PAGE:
Academic expertise. Research prowess. Student success.

There’s a whole world of discovery in the ground beneath your feet. From the shifting of tectonic plates to the eruption of volcanoes, learn about the Earth and all of the natural processes that have shaped it over time.

Department faculty, researchers, graduate students, and undergraduate students pursue field, laboratory, experimental, and modeling studies of geological and environmental problems around the world. The department's excellent facilities and technical personnel support a range of methods and the department's ideal location also provides ready access to the many natural laboratories of Nevada, California and the western United States. Research specialties include Earth and planetary surface processes, geodynamics, volcanology, geochemistry, petrology, earthquakes and seismology, mineral and energy resources, hydrology and hydrogeology.

Why choose our programs?

Wendy Calvin instructs two students on how to use a research instrument.

Dedicated faculty

Our leading research-active faculty receive funding from national and international agencies, providing graduate students with a thriving work environment, valuable hands-on experience, and financial support to pursue their own research.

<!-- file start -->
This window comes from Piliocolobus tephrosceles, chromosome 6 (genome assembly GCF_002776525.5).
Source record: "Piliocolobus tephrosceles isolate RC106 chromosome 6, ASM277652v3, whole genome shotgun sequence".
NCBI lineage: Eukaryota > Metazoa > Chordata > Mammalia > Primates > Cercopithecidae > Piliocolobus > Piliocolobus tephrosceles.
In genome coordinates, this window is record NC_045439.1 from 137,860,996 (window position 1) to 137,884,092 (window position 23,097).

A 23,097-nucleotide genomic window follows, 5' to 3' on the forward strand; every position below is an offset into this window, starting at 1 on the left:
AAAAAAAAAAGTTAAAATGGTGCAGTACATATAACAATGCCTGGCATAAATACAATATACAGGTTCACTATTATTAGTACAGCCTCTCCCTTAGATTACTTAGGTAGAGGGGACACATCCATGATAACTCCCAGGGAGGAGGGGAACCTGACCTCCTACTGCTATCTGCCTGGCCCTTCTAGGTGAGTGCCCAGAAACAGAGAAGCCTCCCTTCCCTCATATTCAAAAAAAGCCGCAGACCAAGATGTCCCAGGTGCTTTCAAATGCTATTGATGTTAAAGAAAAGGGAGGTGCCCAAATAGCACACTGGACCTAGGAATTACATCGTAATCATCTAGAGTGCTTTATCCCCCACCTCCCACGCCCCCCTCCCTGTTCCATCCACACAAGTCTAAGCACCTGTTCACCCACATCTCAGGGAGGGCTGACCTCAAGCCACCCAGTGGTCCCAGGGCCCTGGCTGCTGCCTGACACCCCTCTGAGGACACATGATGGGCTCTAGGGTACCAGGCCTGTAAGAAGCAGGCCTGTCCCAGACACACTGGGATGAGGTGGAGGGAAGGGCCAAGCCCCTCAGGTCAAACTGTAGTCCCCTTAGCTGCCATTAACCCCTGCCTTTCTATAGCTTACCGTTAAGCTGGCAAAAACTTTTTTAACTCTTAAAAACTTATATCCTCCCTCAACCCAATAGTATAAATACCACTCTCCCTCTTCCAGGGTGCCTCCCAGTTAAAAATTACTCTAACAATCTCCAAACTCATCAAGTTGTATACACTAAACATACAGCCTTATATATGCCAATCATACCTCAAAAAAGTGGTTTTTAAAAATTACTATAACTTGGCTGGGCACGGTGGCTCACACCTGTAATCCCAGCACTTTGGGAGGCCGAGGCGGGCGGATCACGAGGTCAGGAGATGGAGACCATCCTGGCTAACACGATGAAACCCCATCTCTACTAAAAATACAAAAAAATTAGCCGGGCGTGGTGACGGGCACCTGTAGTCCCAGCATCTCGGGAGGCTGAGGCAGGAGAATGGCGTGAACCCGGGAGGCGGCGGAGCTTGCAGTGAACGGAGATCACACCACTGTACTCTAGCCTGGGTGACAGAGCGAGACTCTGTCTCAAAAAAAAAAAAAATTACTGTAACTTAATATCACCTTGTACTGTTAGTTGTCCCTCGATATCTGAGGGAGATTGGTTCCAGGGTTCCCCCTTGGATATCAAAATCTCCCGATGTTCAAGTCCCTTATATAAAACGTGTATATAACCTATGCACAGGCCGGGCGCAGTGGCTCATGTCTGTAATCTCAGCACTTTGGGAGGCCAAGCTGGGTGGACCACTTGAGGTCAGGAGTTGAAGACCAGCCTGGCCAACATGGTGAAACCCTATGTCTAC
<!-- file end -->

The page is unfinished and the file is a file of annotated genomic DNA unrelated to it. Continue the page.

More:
Lake Tahoe sunset.

Rich outdoor environment

Our campus is less than an hour away from some of the most beautiful and geologically interesting landscapes in the country, like Lake Tahoe and the Black Rock desert. We learn in an environment that encourages exploration and recreation.

A group watches on as a man flies a drone with a mountain backdrop.

Facilities & instruments

Our graduate students enjoy a full complement of modern facilities, instrumentation, laboratories and technical support personnel, all paired with the many natural laboratories of Nevada, California and the western United States.

Department news

Lauren Sankovitch surrounded by Marvel Universe books and objects on display

The power of science (fiction)

Graduate student Lauren Sankovitch brings a MARVELous background of experience to the Department of Geological Sciences and Engineering

Four people sit on the ground surrounded by jackets and cooking items. They are all facing the camera and smiling, dressed warmly.

How to cook chicken on a volcano

Six years of research leads to new theories (and new cooking methods) at the Puyehue Cordón Caulle volcano

A microscopic image shows two large grains of pollen that look like spiky yellow balls on a butterfly leg, which is a straight line horizontally with grooves in it.

Museum collections shed light on butterfly adaptations over time

Research looking at preserved butterflies reveals the complex story in a grain of pollen